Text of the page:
Hello, hello everyone!
I wanted to check in with you about an issue that’s come up many times in my emails with readers recently. This time, it’s about an exercise not to do.
What I’m talking about, specifically, is back extension. This is the term that refers to when you’re bending your spine backwards.
Back extension can be a component of several different exercises, including something called McKenzie exercises.
The first exercise in this video, the “press-up,” shows what I’m talking about:
Basically, you’re bending your spine backwards. This motion is meant to gently nudge a herniated disc back into the proper position.
However… I’ve had about five different people email me now and say the McKenzie exercises make their SI joints worse.
Now, let me back up. Why are so many SIJ patients are being prescribed McKenzie exercises?
I think it’s because the symptoms of a herniated disc and SI joint dysfunction can be very similar. I think it’s possible that a doctor might send a patient to PT, not necessarily being sure which condition the patient has, or thinking there’s a possibility they might have both.
And then the PT follows a treatment plan, thinking that perhaps if the McKenzie exercises help, then that must mean the patient did have a herniated disc.
However, I haven’t been surprised to hear SIJ patients not liking these exercises, because back extension is something I’ve learned to avoid myself.
I actually never tried the McKenzie exercises personally, but I used to try to do a similar exercise involving back extension, often called the cat-camel stretch. Many of you may have been prescribed this stretch as well.
Here’s an example– the part at 0:13 is back extension:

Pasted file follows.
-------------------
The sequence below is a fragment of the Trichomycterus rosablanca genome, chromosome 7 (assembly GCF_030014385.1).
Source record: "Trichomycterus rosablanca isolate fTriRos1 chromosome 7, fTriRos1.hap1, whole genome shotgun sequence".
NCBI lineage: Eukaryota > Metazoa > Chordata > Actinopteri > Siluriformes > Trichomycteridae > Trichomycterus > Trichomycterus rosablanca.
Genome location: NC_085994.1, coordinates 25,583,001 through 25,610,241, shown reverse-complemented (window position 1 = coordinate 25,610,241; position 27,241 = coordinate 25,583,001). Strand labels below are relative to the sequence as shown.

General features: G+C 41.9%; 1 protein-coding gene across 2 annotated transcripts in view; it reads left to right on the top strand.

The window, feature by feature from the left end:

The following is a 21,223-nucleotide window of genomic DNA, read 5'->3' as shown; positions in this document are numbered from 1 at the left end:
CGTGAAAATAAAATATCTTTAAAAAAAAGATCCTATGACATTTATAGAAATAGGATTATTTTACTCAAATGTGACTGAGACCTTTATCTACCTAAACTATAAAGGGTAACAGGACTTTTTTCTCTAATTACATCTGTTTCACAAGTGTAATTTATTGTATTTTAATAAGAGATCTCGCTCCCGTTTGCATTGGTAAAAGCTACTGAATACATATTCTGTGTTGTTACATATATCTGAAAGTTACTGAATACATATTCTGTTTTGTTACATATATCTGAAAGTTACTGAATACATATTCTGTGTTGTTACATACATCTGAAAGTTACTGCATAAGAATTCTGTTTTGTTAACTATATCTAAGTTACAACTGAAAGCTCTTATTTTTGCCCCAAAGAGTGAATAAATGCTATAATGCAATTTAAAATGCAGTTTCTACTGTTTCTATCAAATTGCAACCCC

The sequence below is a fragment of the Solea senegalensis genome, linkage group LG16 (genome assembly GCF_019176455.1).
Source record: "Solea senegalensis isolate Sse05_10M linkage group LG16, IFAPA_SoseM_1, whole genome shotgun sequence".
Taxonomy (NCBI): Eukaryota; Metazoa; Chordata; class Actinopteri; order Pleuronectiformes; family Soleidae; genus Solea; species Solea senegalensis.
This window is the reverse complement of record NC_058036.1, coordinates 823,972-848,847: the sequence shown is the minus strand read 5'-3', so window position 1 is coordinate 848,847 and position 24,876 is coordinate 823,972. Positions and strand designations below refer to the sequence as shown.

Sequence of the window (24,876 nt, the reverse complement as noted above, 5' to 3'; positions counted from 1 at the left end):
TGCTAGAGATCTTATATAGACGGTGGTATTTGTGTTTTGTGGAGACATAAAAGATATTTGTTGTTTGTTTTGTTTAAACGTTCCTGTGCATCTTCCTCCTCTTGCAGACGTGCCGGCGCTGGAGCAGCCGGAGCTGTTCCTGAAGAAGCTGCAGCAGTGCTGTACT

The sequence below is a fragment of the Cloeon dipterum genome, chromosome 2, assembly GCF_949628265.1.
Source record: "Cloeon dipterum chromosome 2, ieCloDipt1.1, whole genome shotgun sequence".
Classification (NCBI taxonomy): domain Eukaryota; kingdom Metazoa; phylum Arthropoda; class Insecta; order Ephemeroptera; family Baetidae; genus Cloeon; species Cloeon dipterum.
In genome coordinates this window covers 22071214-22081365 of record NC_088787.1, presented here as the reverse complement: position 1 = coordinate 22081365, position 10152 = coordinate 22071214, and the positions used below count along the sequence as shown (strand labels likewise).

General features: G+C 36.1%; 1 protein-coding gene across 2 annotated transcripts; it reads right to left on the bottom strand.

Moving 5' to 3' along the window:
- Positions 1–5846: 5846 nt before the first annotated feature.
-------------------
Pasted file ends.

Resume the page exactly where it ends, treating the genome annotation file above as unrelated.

Now, I don’t want to say anything negative about someone else’s video– the cat-camel is a legitimate exercise to prescribe to many patients with back pain, and this video does a great job of demonstrating it properly. (I wouldn’t link to it otherwise! Same for the video above).
However, I’ve always found this motion to change the alignment of my SI joints. Because think about it: when you extend your spine, you are moving the sacrum. After all, it’s the base of the spine.
But your hip bones aren’t necessarily going to follow along– especially if you’re using your legs to hold yourself up, as in this video.
The SI joint, you may remember, is the place where the hip bones and the sacrum meet.
So when you deliberately change the positioning of the sacrum, you’re automatically changing the alignment of the joint.
Again, everyone is different.
Maybe some people won’t have this problem. But for me personally, I’ve come to avoid anything that deliberately moves the sacrum.
It’s even one of the problems I’ve had with massage therapy, and why I stopped letting anyone except for my one trusted massage therapist go anywhere near my SI joints. If they used too much force, even if it was on my upper back, somehow it would alter the alignment of my SI joints.
I once had a different massage therapist once try out a specific technique that was supposed to do something to realign the sacrum. She said it was something she had learned as part of craniosacral therapy (which, in general, I believe can be helpful).
But she put her hand under my sacrum and gently moved it around… and it was really painful. I did not feel better when I got up. So that was the first and last time I ever tried anything like that.
So in a nutshell… be very cautious about anything that can change your alignment!
A lot of the time, I have found, less can be more. (That’s the whole principle behind why I came to prefer MET over chiropractic adjustments).
This was somewhat of a long and rambly post, but I hope you were able to follow along!
If your PT is prescribing you exercises that involve back extension, be sure you ask why. Does the PT think you have a herniated disc? What is his or her rational for thinking that, versus SI joint dysfunction?
And if you find McKenzie exercises make your SI joints worse, don’t be afraid to say you can’t do them! You have me and a bunch of other readers who’ve all experienced the same thing!
Okay, that’s all for now.
As always, if you have any questions, feel free to leave a comment below or email me at firstname.lastname@example.org.